Director, Tim Burton’s name alone should give away the tone of this movie, which is an adaptation of a young adult novel inspired by some odd vintage photos its author found at a flea market. It reminds me of Stephen King, not only because it’s a dark fantasy (Burton considers it “a scary Mary Poppins”); the author admits the movie version of his story is better. Screen writer, Jane Goldman tightened it with various character modifications/ amalgamations and plot elucidations.
Perhaps vaguely similar to the founder of Professor Xavier’s School for Gifted Youngster or Hogwart’s School of Witchcraft and Wizardry, Miss Peregrine nurtures and protects a unique troop of children stuck in a time loop. They’re discovered by an unsuspecting young man on a research trip with his scientist, father. The beauty of this film is both in its minimal use of digital effects as well as in the infusion of subtle details, which are either foreshadowing, references to aforementioned history, or homages to Burton’s prior work, none of which distract from the plot or compromise its consistency.
The epitome of “difficult to describe” and “impossible to classify,” this story has a lot going on. The initial marketing—especially the incongruous movie poster—was ticket bait for those looking for frenetically salacious and lewd content; anyone with a sense of decency avoided it in disgust.
Quality acting helps ground potentially off-the-rails characters as the story deliberately shows them at their worst to establish the misunderstood subversive behaviors, for which they are publicly ostracized. A solider with recurring panic attacks returns home to discover his girlfriend is missing. Meanwhile, she gets dumped out of a pickup truck, battered and in her underwear, along the side of the road. A hot-headed recluse drags her to his home where she wakes up chained to the radiator. Madness, right? That’s the point. Though everyone seems crazy at the outset, the beauty of this story is the bonds they forge along their journey toward healing despite complex struggles.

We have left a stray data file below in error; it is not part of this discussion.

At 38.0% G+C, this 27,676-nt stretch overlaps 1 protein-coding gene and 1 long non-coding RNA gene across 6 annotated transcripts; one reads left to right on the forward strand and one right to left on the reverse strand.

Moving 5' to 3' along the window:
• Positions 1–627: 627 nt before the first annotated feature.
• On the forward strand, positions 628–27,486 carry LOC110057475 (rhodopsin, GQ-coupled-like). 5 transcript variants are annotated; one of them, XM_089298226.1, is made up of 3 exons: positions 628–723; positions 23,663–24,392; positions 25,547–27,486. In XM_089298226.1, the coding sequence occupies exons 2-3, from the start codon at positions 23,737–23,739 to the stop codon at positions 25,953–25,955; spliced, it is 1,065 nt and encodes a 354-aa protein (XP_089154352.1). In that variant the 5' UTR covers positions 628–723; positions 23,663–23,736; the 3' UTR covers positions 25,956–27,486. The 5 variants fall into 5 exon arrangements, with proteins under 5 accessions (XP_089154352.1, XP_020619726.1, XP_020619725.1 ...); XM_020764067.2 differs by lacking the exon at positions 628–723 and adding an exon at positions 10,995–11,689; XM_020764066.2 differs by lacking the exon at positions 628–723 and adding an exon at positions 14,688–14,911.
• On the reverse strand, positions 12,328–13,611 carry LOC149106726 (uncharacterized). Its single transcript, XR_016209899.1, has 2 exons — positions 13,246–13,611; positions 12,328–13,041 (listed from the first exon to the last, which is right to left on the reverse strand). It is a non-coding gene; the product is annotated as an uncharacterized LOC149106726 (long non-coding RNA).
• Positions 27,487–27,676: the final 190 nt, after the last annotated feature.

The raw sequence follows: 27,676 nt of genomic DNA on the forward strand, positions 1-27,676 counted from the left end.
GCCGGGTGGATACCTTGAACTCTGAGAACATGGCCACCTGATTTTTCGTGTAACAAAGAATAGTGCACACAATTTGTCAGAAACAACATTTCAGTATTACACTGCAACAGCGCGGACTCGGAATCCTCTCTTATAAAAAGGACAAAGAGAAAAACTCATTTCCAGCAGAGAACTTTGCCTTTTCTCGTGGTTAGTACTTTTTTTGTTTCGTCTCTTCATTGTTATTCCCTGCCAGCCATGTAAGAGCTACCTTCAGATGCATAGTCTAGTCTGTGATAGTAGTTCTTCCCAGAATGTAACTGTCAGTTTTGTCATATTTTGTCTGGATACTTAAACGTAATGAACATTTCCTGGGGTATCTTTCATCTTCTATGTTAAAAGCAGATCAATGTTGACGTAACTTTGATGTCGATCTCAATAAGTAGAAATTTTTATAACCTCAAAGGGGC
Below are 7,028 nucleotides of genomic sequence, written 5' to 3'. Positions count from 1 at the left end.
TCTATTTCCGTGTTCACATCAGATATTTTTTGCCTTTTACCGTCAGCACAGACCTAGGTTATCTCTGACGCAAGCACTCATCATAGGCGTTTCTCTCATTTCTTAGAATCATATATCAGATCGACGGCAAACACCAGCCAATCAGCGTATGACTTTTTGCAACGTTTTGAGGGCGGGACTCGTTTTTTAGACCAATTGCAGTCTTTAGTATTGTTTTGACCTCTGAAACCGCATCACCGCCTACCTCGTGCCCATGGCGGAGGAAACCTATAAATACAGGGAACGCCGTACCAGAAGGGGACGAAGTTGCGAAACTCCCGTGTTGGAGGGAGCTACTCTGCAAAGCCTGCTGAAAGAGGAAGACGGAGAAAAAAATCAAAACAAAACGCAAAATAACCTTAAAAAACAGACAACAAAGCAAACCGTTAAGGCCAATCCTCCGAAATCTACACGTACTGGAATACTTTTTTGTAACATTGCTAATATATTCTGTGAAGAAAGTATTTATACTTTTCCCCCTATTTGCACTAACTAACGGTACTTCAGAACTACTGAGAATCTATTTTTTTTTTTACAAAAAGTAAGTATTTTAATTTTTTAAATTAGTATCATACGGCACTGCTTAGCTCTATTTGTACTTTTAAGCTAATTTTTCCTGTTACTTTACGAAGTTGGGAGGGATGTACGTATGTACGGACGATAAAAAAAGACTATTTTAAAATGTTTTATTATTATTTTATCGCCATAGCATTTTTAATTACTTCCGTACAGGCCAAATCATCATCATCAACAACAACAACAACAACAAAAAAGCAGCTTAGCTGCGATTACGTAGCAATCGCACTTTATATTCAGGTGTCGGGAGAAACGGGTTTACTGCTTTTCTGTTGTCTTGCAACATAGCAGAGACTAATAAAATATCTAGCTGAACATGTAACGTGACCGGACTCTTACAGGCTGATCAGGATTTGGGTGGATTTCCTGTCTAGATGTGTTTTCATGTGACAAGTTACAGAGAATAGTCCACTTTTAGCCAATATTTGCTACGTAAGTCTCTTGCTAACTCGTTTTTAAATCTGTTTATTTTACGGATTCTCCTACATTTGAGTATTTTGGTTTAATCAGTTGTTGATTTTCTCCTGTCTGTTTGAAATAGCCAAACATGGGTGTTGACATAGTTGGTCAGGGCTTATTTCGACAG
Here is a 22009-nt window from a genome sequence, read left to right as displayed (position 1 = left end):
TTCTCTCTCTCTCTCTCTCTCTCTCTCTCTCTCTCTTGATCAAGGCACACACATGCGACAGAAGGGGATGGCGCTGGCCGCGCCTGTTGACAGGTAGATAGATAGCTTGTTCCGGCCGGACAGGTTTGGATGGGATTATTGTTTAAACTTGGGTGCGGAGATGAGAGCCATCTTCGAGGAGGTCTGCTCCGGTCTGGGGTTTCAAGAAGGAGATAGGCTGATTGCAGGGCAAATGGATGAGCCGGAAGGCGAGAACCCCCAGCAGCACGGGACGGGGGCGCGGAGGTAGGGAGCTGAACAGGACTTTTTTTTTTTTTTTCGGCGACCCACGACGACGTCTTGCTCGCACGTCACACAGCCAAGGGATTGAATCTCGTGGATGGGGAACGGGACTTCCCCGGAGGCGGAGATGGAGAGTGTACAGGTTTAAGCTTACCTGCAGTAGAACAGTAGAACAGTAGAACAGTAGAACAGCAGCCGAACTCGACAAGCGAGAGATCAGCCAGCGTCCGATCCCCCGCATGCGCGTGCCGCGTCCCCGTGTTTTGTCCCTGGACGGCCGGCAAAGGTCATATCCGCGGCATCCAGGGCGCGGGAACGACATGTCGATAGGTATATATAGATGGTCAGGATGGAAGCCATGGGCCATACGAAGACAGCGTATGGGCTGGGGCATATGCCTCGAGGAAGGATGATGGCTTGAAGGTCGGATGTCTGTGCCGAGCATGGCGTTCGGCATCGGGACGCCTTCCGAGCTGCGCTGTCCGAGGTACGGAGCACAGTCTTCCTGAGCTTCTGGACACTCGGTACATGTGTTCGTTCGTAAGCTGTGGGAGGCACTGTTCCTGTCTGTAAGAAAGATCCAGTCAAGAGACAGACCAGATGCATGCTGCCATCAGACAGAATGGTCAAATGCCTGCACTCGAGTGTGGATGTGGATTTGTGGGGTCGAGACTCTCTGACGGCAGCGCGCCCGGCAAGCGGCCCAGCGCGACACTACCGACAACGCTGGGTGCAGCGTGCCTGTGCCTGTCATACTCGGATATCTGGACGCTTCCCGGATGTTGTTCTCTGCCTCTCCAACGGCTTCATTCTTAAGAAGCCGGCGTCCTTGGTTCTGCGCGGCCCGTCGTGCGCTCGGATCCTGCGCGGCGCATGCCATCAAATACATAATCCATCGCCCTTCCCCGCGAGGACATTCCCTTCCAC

Normally, I wouldn’t give nearly so much of the plot away but in this case it’s the only way to justify seeing past such a depraved opening. As it turns out, the young woman was abused as a child; as with most victims, she feels a combination of guilt and confusion over her body’s response. So when she grows up and develops romantic feelings—even for guy who genuinely cares about her—she’s confused about how to give and receive affection, thus trapped in a vicious cycle of promiscuity. The antisocial loner, who initially holds her prisoner for her own safety, turns out to be a religious Blues musician who struggles with alcohol abuse following a contentious divorce. Heartbreak has left him closed off to the world.
As they compare the vices that serve to distract them from haunting memories, the two strike up a friendship that functions more like a father showing his wayward daughter some tough love, which includes having the local preacher over for lunch to hear his two cents:
“Ima tell you something and it’s just gonna be between you and me. I think folks carry on about Heaven too much, like it’s some kind of all-you-eat buffet up in the clouds and folks just do as they told so they can eat what they want behind some pearly gates. There’s sinning in my heart, there’s evil in the world. But when I got no one, I talk to God. I ask for strength, I ask for forgiveness; not peace at the end of my days when I got no more life to live, or no more good to do, but today, right now… what’s your Heaven?”